Getting area young people thinking and feeling healthier is the focus of a collaboration between two Roanoke Valley entities wanting to better the community.
Hoping to help community health leaders reach youth and influence their eating and activity habits more effectively, officials with the Roanoke Valley Community Health Initiative are partnering with Youth Empowered Solutions to host a free training program for adults who work with youth. Youth Empowered Solutions is a Raleigh-based organization that aims to create positive changes in communities by working with area young people and adults.
The goal of the program is to motivate youth groups to get involved with area health initiatives and bring their ideas to the table on how to promote healthy habits among their peers, according to Aidil Hill, team lead at Youth Empowered Solutions.
“It might be supporting existing events like the (Roanoke Valley Community Health Initiative) “play days” that happen every month; reaching out to local corner and convenience stores to find out how they can get healthier options; working with local farmers to increase farm stands,” Hill said. “We’re really interested in walking alongside and supporting ideas of people who live in the community. We’re happy to do what we can to make their ideas a success.”
The training is open to the public and will run from 9 a.m. to noon Saturday at Halifax Regional in building 1, conference room 1, 201 Smith Church Road in Roanoke Rapids.
Local health initiatives aim to impact community health partly by positively influencing young people, according to Roanoke Valley Community Health Initiative member Shameka Lloyd, who also is the spokeswoman for Halifax Regional. She said they hope by changing the habits of youth, the healthy influence will carry to the rest of the family and broader community. But in order to do that, she said, they want to better understand how to engage with youth. She noted this training and dialogue with youth groups will help with that.
“It just makes natural and organic sense to include youth in the strategy and the approach,” she said. “It’s important that with everything that we’re planning to implement, we get the voice of young people and the voice of adults who actually have direct contact with youth so that the way we’re reaching them is the most effective.”
She added youth groups can also learn what the Community Health Initiative’s agenda is through the training and find out how they can play an active role in it.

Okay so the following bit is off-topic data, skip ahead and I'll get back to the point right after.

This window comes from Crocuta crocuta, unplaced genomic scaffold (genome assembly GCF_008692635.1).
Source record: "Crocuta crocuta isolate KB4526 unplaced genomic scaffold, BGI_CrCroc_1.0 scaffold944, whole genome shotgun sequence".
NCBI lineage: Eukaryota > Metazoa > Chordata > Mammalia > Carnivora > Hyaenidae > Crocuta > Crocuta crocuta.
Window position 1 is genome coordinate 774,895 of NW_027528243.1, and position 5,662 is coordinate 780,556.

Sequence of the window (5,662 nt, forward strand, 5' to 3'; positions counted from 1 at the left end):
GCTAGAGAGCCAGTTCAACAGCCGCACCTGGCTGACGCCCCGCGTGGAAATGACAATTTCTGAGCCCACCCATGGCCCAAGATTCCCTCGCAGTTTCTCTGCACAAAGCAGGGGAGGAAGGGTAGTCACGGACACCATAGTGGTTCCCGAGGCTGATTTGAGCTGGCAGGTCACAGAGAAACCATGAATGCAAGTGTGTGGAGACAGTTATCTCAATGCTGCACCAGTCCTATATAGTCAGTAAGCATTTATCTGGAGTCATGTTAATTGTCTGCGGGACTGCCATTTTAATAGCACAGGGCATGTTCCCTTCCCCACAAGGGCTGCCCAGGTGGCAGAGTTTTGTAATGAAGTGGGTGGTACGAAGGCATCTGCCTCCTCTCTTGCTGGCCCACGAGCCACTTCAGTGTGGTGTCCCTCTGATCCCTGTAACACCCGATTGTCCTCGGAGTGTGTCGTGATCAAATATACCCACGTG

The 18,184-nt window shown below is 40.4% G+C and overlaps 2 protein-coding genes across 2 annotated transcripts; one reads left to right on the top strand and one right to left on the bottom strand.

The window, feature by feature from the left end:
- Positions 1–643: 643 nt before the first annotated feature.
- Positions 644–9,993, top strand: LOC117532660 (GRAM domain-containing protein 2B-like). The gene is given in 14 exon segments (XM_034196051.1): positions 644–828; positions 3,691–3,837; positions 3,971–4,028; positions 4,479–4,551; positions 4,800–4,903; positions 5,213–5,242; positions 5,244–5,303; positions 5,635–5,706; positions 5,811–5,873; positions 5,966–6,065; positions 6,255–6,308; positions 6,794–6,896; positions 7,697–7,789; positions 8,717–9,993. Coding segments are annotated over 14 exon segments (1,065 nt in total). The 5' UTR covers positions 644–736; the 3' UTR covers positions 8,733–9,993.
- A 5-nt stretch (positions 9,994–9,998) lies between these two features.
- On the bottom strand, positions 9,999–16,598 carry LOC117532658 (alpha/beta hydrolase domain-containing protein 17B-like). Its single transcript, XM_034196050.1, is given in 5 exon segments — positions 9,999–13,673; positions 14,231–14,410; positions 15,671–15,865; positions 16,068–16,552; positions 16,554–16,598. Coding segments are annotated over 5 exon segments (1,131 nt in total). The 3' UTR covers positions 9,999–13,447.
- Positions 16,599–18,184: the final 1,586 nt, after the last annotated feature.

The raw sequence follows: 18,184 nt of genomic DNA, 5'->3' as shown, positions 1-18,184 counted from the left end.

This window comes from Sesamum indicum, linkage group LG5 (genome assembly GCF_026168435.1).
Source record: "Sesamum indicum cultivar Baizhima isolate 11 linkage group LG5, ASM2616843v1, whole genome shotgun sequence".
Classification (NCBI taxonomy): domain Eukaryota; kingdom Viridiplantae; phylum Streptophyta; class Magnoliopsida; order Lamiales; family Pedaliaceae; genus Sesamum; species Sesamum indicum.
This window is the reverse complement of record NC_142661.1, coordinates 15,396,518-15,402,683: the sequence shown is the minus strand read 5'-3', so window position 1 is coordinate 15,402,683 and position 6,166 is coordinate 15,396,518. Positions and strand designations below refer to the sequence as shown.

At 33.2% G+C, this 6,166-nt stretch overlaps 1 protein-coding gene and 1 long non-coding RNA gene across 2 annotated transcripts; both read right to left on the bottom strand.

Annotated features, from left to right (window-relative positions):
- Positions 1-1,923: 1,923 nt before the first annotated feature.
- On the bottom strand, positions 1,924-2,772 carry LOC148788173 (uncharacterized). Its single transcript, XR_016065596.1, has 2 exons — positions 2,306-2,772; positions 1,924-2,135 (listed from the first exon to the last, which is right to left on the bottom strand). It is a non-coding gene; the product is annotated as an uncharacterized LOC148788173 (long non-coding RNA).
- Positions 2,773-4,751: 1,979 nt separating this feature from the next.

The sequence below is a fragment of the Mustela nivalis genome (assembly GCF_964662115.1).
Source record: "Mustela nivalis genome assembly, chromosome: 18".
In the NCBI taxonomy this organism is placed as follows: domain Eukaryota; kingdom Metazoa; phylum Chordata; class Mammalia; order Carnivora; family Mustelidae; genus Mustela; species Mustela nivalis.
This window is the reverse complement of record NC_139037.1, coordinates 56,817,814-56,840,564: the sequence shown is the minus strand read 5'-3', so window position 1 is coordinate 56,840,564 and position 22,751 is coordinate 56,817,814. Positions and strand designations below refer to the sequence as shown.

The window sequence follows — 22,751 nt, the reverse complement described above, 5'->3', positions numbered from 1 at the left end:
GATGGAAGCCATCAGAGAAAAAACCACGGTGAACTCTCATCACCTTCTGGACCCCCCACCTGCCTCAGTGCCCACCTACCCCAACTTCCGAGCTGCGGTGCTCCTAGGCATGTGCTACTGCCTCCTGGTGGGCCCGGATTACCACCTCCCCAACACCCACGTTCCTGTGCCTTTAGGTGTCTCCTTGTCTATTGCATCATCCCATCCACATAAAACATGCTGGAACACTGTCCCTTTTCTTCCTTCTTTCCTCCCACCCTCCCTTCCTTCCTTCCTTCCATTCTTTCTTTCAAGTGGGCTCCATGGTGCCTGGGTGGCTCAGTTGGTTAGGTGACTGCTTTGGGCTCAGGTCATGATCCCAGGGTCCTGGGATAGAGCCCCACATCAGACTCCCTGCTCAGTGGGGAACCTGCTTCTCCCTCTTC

“We want young people to be champions who are engaged in this movement and this transition we are trying to make (to a healthier community),” she said.
Hill said they want youth groups to focus on a community-wide approach to change instead of an individual one because more change will come from a broader effort.
“The work that (Roanoke Valley) Community Health Initiative is trying to do is changing the fabric of the community and having everyone get on board with it,” she said. “While it’s really great to focus on individuals, it’s really important for us to focus on communities, so the healthiest choice is the easier choice to make. We’re going to talk about the difference between individual strategies and community strategies so youth organizations can see the difference and try to kindle more community-wide strategies with their work.”
She said part of the program will be action planning with youth groups and supporting and guiding their work.
One group hoping to benefit from this workshop is The John 3:16 Center, according to its executive director, Shannon McAllister.
She said her organization, 407 East End Ave. in Littleton, works with children and their families in Halifax, Northampton and Warren counties to meet basic, educational and family developmental needs.
“We already work with youth, but I think it’s always great to learn some better strategies for engaging others,” she said. “We want to better utilize youth in creating programs for healthy eating and active living, in a way that children, teens and their parents will be willing to listen to. I think if children learn to enjoy healthier foods and activities, then it’s something they’re going to request at home as well.”
She said the families she works with already face a number of challenges, noting she doesn’t want their overall health, which they can control, to be another one.
One of the things she said she is most interested in addressing is access to places to be active, access to affordable fresh fruits and vegetables and healthy programs.
The playground and walking trail at The John 3:16 is the only one in a 10-mile radius, she added, and reaching spaces that encourage health and fitness in rural areas can be difficult, especially when transportation is an issue.
“We want to help families to take advantage of those things that already exist and identify areas where they may be needed,” she said. “Hopefully some of the youth who get involved can help us come up with some creative solutions to that.”
Lloyd said the Roanoke Valley Community Health Initiative’s “Map of Play,” created last year, tries to help people connect with healthy spaces, and they are currently expanding on last year’s edition. She said with continued community support, their efforts can grow.
“We’re really eager and really excited to get everyone involved,” she said.
Those who want to learn more about Roanoke Valley Community Health Initiative can visit GetFitStayFitRV.com or like it on Facebook by searching RV Community Health Initiative.